Pleuronichthys Coenosus




1 - 1 pounds

10" - 14"

C-O Sole

Also Known As: Popeye Sole, Muddy Flounder, Spot Flounder

C-O Sole (Pleuronichthys coenosus) Fish Description

Also known as muddy flounder, popeye sole, and spot flounder, the C-O Sole belongs to the flatfish or righteye flounder family (Pleuronectidae). They are related to the Dover sole. Mexicans call them platija de fango

C-O Soles are right-eyed; their eyes are large and bulbous and located near the tip of their snouts. A prominent ridge can be found between their eyes; their top eye occurs a little above their lower eye. 

C-O Soles are generally muddy brown to black, though some may use camouflage and develop pink patches on their bodies to match their surroundings composed of pink coraline algae; most of the C-O Soles resemble the sandy bottom of the ocean. Their blind side is usually off-white in color. C-O soles have a distinctive dark spot on the middle of its upward-facing (eyed) side. Their anal fins have no spines but consist of 46 to 56 rays. Their dorsal fins extend to their heads and have 65 to 78 rays. Their caudal fins are rounded and deep. Mature C-O Soles lack swim bladders.


Diet and Size

C-O Soles love benthic invertebrates and fishes. They also prey on amphipods, mollusks, bivalves, and small fishes. Their favorite crustaceans are shrimp, crabs, brittle stars, polychaetes, and clams. The juvenile C-O soles feed primarily on shell-fish and small, live fishes. Their feeding season runs from June to July and September. They spawn during early spring and late winter; female C-O Soles’ eggs float near the surface of the waters.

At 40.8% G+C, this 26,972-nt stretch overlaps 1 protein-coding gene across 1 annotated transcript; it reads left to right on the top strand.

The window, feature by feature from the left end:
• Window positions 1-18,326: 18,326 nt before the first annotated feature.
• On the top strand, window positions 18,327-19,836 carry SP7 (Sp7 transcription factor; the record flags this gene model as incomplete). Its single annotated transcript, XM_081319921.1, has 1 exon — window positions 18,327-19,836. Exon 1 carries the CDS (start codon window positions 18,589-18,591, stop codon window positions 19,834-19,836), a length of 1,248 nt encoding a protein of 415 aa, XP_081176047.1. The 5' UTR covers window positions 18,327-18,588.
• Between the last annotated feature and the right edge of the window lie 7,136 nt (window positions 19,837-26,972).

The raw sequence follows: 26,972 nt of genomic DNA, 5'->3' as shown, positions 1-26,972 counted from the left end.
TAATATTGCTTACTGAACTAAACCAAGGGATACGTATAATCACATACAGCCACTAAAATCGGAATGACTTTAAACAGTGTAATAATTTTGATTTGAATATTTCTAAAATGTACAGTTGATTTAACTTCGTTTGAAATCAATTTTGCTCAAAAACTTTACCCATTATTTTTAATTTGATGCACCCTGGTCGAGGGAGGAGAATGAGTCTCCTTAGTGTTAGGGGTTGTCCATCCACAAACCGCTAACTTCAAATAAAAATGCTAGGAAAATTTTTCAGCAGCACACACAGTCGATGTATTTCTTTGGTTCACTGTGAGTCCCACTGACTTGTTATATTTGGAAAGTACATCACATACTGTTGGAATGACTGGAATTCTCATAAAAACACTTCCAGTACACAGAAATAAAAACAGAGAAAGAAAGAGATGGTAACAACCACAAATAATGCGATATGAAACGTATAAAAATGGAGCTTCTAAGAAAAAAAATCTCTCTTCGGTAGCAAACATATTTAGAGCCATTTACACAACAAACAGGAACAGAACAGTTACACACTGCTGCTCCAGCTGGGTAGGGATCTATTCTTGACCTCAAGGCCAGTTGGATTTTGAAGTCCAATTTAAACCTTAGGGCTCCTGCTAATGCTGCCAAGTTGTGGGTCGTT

The C-O Sole can grow up to 14 inches in length and one pound in weight. Despite their size, C-O Soles have a high quality of meat; they are best cooked pan-fried because they are difficult to fillet.


Interesting Facts About the C-O Sole 

  • The C-O Sole derived its name from the markings on its caudal fin that form a crescent shape and a ring, reminiscent of the letters C and O, respectively.
  • C-O Soles are fished in California but not commonly targeted by commercial anglers in the Pacific Northwest.
  • It is easy to identify C-O Soles because of their protruding eyes, unique markings, and remarkably-shaped tails.
  • The Greek word pleuron means ‘side’, while ichthys means ‘fish’; the Latin coenosus means ‘muddy’.
  • They can adjust their body coloration based on their environment.


Fishing Techniques

C-O Soles are quite difficult to catch because of their very small mouths. Anglers can use size 4 hooks (or smaller) with bloodworms, ghost shrimps, and lugworms as baits. Other attractive baits for C-O Soles would be strips of squid, cut anchovies, and pieces of clam. C-O Soles have a high quality of fish meat, but anglers occasionally catch them even in deep waters, and even more rarely from the shore. The best fishing pier spots for C-O Soles are the Newport Pier, Redondo Beach Pier, Balboa Pier, Monterey Wharf 2, and Hueneme Pier.


Habitat and Distribution

C-O Soles are a demersal fish; meaning, they live in rocky, sandy areas and flat bottoms as deep as 1,148 feet. They can also be found in algae. They like shallow water areas in bays. 

C-O Soles occur naturally in the subtropical eastern Pacific waters, ranging from Alaska to Baja, California. They can also be found in Japan and North America.